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Today we finally got around to the main reason behind this amazing trip- learning about doing business in China!

We set out early this morning to meet with the first speaker of the day, Gilbert Von Kerchkove. On our drive downtown to the office, we had our first encounter with heavy Beijing smog. The hazy was so thick that sometimes you could barely see the tops of buildings, and breathing it in was so foul that many of us had to put on our face masks for the first time.

But when we finally made it through the heavy traffic, we were able to start our session with Mr. Kerchkove right away. A little background on him: originally from Belgium, Mr. Kerchkove has been a foreign and trade advisor to many high-up officials in China and Belgium. He is a professor at the Beijing Jiaotong University, and has written a book called Toxic Capitalism which focuses on the wasteful nature of the now capitalistic China.

During his seminar, he talked a lot about the drastic change that has occurred in Beijing over the last 30 years: Internet access, international hotels, rapid growth of smartphones, and city growth. A few decades ago, there was only one big building in downtown Beijing, and that was a hotel. Over 17 years, dozens and dozens of new buildings shot up all around it, and cars began to clog up the streets. When he showed us picture comparisons from the before and after, it was hard to believe that they were pictures of the same city! Now Beijing has a population of 11.51 million people!

The next speaker was someone many of us already were familiar with: Sam Goodman. We had been assigned to read his book, Where East Easts West, prior to our trip. Everyone who read it seemed to really enjoy it, mainly because it was both informative and incredibly funny in its frank description of how doing business in China works. He was just as great in person, as well, which made his talk very enjoyable. He opened up with a question to us: how have the American people changed since the 1990s? He asked this because he has been in China since around that time, and is planning on moving to the US in about a year. Our main response was that while little things may be different, and different regions of America express different lifestyles and values, Americans are still largely the same as they were a couple decades ago. Mr. Goodman said that’s exactly how China is, as well, and knowing that is essential to understanding the people better- a key part of doing business.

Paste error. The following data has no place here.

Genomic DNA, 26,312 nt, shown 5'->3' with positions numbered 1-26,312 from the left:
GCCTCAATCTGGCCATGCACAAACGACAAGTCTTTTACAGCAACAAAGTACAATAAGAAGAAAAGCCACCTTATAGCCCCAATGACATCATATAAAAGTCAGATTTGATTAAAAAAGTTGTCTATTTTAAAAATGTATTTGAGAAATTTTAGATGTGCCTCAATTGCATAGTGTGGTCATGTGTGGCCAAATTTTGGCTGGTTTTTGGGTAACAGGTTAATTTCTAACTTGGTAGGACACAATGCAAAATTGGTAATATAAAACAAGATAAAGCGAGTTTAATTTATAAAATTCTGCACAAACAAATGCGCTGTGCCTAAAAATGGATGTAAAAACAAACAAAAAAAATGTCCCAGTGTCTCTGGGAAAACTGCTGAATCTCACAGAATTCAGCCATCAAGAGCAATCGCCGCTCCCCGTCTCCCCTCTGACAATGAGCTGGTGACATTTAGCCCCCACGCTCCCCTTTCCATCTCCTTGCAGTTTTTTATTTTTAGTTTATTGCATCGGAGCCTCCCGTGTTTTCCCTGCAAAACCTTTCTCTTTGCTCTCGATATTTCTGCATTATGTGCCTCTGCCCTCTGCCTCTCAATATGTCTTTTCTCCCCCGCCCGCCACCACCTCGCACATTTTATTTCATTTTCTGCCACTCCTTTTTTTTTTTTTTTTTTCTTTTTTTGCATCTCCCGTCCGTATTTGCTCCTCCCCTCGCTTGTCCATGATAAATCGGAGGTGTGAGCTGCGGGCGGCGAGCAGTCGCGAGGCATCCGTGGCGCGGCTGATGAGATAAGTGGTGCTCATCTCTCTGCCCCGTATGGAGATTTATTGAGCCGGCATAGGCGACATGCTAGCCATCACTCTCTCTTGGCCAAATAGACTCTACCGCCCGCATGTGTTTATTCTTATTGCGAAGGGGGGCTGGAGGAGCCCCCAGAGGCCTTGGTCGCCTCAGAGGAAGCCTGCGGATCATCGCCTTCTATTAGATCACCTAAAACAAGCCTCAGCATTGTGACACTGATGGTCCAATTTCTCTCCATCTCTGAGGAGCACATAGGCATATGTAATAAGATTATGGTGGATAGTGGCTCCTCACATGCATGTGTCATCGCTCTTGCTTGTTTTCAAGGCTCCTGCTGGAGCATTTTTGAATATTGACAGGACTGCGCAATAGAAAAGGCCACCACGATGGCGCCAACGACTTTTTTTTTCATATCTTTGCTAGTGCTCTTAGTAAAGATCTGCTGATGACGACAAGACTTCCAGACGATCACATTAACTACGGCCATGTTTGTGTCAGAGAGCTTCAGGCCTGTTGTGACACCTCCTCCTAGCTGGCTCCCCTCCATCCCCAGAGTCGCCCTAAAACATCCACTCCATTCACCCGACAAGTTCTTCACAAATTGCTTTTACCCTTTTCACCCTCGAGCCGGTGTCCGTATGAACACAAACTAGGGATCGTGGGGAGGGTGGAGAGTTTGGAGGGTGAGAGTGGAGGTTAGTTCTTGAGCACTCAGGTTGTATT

After taking a lunch break, we got right back to business, meeting this time with Nicky Szmala, an entrepreneur from Germany who had a lot of experience with building up foreigner-run companies. His talk was mainly on tips for how to get started as a new business in China. His advice was to go into China only if you have a good product the Chinese will take to, not just because the Chinese market is big- a lot of businesses go down that way, because they can’t fit the business with the consumers. He also explained that having a co-founder or partner from China is crucial to getting your feet off the ground, because they will know the inner-workings of the business environment and will also have connections that cane benefit your company. Start-up challenges and hack-a-thons also appeared prominently in his talk, as he said they were great ways to get funding for your projects. Finally, the Chinese social media category of business has spread like wildfire, as they have made their own platforms to replace the banned Western medias (Youtube, Facebook, Twitter, and more).

Mr. Szmala’s presentation ended our academic part of the day, so when he was done we were allowed to walk the downtown mall for a while. There were several American stores and brands, including Forever 21, H&M, Nike, Sephora, and more. For the most part, they were also the largest stores, towering over the Chinese shops (Forever 21 had four floors!).

At night, we got to see an incredible acrobatics show at the Beijing Chaoyan Theater! The performances were incredible, each one more impressive than the last. But there were a couple moments in the act where the performers made some dangerous slips in their act and scared the audience out of their seats! Thankfully no one was really hurt, but it sure got your heartbeat racing!

All in all, it was a fantastic first day of lectures! Tomorrow we get to visit the Caterpillar and Lights Medical Manufacture offices in Tianjin. We even get to go by the high speed train!

(I’ve never been on a train, so that’s kind of a big deal for me)

~Shannon

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